Sunday, July 03, 2005

Part 8: Universal Languages

4:30pm Fontana di Trevi, local time

I hope never to be unsympathetic to a non-English speaker in Sydney ever again. In Rome I am limited to: counting to five, please, thank you and fuck you (that was taught to me by Adrian's new boy. I'm sure he believed he was being cute when he got me to say it to a couple of other people).

In the meantime, I begin to appreciate which languages can be understood no matter where in the world you might be.

begging The gypsies here are quite tragic. These otherwise gorgeous dark-haired girls come up to you on the train or in a restaurant to rattle a cup under your nose. Sometimes, they might dance or sing but this won't make their cup spilleth over. People easily turn a blind eye.

If only I hadn't just got off a train where three gypsy women were allowing a small boy to ride his bike up and down the car - as the train was moving (they perhaps might not have been smiling so much if the doors had opened and he rode out into the tunnel) - and then laughing at him when he crashed into the wall and started to cry. Honestly, what is that about?!

queueing 40 minutes for the Vatican musuem (when I was finally allowed in, third time lucky), 1 hour 20 for the galleria dell'Accademia (home of Michelangelo's David), 30 minutes for the Galleria degli Uffizi (Botticceli's Birth of Venus, amongst his other, and Raffaelo, Rembrandt, Leonardo's etc masterpieces) and then 1 hour for the Gay Village last night (in Rome, almost all the gay bars close over summer, and the Gay Village comes to life, two outdoor dance floors, stalls and kittens and puppies for sale). Thankfully the Gay Village queue at least had no Americans to deal with.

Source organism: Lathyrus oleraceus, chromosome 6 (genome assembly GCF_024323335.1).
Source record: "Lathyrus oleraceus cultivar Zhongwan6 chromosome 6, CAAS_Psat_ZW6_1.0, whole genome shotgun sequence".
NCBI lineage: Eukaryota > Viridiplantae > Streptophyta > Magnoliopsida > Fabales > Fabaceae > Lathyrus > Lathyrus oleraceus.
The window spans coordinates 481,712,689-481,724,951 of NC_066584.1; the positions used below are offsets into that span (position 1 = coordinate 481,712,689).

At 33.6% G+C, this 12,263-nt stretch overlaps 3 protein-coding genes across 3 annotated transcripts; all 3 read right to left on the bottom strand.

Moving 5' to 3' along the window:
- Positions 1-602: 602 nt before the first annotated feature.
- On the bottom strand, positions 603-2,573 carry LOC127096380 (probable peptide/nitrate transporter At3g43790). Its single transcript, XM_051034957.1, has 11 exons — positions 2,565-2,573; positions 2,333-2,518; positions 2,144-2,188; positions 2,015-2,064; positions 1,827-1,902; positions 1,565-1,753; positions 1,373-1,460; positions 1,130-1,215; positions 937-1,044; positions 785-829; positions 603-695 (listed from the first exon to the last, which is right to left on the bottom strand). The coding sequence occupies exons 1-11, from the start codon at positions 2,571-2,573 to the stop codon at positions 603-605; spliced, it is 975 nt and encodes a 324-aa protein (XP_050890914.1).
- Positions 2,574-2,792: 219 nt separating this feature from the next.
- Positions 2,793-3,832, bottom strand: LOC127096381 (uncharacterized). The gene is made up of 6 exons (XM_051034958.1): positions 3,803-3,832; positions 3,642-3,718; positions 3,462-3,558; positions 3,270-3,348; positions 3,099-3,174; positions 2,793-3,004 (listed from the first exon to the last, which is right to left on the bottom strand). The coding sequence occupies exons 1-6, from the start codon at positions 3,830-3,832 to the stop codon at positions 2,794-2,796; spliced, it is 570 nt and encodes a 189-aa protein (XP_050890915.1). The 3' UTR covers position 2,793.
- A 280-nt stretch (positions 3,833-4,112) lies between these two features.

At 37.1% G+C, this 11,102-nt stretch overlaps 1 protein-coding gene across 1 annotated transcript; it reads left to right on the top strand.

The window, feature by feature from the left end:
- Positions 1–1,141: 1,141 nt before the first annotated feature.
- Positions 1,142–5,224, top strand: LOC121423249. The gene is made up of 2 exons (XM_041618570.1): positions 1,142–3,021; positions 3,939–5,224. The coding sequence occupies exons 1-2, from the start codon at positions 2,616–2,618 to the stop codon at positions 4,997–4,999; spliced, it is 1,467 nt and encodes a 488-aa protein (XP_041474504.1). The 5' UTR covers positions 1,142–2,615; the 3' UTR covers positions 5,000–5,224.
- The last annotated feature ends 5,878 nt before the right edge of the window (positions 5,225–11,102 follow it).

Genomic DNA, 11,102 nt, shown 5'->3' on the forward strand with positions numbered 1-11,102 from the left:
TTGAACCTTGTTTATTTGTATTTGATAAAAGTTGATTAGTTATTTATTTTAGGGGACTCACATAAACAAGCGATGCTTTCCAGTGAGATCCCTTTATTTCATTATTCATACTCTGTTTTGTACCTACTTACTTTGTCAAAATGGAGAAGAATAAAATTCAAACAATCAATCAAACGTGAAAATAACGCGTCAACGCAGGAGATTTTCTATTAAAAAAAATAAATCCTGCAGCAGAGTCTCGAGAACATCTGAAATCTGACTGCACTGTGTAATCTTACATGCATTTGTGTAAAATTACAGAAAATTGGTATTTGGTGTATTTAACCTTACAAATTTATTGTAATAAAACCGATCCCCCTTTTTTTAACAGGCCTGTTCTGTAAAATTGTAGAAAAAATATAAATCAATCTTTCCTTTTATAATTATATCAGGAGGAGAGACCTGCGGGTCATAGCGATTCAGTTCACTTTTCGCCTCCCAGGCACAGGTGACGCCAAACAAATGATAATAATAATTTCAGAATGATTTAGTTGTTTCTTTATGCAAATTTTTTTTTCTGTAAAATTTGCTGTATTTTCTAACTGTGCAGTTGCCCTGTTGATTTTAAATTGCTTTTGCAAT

dancing and snogging These are givens.

American English Apart from the magificent Americans who read this website, none - at least in Italy I have seen - seem capable of appreciating the fact that people who don't live in American are not, in fact, Americans. How is it so many of them can be coming to some of the most beautiful and educational sites in the world, and still the country on the whole is insular, parochial and utterly disrespectful of other cultures?

I have finally managed to sort myself out in Rome and seen some remarkable architecture without drama. The Colosseum is especially humbling and not a little bit unsettling, the tortured ghosts who inhabit its decaying walls screaming silently to you as they do in Port Arthur.

I've also thrown a Euro into the Fontana, which apparently guarantees your return to Rome. That's reassuring.

More to write about my day trip yesterday to Florence and by almost religious epiphany there.


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